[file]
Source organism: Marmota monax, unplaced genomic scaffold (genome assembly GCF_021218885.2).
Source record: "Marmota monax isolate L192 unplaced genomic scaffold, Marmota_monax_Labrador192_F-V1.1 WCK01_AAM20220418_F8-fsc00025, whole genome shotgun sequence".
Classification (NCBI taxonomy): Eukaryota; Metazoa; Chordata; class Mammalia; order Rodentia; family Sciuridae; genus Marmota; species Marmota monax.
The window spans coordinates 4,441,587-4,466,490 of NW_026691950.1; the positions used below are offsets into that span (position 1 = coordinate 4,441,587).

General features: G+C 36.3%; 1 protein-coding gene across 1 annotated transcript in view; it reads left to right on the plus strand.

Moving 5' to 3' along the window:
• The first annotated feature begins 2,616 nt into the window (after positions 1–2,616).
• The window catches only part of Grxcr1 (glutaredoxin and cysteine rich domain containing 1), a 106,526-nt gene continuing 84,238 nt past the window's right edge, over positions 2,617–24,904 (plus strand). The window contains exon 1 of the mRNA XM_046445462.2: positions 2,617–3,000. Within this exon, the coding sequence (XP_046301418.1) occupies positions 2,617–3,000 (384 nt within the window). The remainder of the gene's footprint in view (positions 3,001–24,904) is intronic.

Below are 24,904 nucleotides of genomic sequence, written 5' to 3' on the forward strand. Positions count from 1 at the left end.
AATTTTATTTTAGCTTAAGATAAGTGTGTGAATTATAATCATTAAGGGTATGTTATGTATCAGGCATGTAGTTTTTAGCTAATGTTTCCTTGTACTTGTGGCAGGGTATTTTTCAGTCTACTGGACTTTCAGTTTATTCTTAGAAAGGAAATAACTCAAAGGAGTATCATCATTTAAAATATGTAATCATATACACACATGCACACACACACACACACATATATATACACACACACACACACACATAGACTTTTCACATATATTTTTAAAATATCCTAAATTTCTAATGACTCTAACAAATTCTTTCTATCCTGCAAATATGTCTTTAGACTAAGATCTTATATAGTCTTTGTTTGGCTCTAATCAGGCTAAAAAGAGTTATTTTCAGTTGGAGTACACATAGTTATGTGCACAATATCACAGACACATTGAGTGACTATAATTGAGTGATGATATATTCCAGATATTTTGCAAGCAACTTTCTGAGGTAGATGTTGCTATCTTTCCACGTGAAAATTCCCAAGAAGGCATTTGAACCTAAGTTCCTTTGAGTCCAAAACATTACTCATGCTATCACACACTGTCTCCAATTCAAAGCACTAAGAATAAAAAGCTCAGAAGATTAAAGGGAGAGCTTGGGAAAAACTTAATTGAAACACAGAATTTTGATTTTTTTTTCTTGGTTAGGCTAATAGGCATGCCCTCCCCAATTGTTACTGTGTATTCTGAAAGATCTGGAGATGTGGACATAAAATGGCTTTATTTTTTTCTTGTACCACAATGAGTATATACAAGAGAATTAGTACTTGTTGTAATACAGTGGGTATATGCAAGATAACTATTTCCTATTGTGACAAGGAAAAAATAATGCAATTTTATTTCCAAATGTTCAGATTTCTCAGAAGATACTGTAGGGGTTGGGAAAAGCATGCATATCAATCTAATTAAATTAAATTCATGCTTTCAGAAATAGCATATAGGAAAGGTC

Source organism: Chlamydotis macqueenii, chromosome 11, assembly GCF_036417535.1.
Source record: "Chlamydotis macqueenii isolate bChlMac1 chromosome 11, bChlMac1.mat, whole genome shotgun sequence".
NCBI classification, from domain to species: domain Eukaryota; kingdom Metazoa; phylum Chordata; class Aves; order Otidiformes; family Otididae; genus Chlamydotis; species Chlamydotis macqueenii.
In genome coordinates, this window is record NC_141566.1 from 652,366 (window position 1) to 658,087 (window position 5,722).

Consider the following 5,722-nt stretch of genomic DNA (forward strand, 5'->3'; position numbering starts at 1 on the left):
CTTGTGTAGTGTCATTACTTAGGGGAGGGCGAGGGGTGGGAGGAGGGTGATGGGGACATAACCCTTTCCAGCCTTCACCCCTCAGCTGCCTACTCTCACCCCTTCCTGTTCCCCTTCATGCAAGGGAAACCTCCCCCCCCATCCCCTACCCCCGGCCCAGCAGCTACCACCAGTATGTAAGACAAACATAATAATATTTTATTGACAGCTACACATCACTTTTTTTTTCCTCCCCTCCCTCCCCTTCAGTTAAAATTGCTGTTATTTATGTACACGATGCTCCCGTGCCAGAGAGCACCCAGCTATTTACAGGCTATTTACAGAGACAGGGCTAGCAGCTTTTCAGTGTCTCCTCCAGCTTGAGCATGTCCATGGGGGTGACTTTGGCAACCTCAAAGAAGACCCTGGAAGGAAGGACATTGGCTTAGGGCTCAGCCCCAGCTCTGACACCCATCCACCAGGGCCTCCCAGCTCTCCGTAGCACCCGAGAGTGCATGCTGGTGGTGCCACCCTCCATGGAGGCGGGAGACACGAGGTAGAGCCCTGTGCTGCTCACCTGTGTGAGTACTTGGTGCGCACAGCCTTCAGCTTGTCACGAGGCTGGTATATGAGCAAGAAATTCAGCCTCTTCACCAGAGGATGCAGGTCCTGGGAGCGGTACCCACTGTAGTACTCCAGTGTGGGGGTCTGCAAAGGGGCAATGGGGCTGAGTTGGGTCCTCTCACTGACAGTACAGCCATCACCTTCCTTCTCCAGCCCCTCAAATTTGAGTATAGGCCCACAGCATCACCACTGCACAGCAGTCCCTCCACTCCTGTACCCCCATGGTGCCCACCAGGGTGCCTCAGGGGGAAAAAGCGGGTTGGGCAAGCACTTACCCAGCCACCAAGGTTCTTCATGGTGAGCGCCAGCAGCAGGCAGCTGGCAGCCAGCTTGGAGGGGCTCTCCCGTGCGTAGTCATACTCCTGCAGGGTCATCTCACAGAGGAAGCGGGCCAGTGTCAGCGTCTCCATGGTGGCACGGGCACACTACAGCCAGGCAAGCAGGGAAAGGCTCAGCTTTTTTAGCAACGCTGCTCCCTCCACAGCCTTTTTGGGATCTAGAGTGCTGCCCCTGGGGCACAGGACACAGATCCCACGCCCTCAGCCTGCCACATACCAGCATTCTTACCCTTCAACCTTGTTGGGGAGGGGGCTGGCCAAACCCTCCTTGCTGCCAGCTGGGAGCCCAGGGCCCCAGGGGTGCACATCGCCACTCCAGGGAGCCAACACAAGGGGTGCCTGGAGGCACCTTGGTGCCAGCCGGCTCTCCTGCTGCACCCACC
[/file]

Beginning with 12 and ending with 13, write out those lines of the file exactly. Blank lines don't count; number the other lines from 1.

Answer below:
Source record: "Chlamydotis macqueenii isolate bChlMac1 chromosome 11, bChlMac1.mat, whole genome shotgun sequence".
NCBI classification, from domain to species: domain Eukaryota; kingdom Metazoa; phylum Chordata; class Aves; order Otidiformes; family Otididae; genus Chlamydotis; species Chlamydotis macqueenii.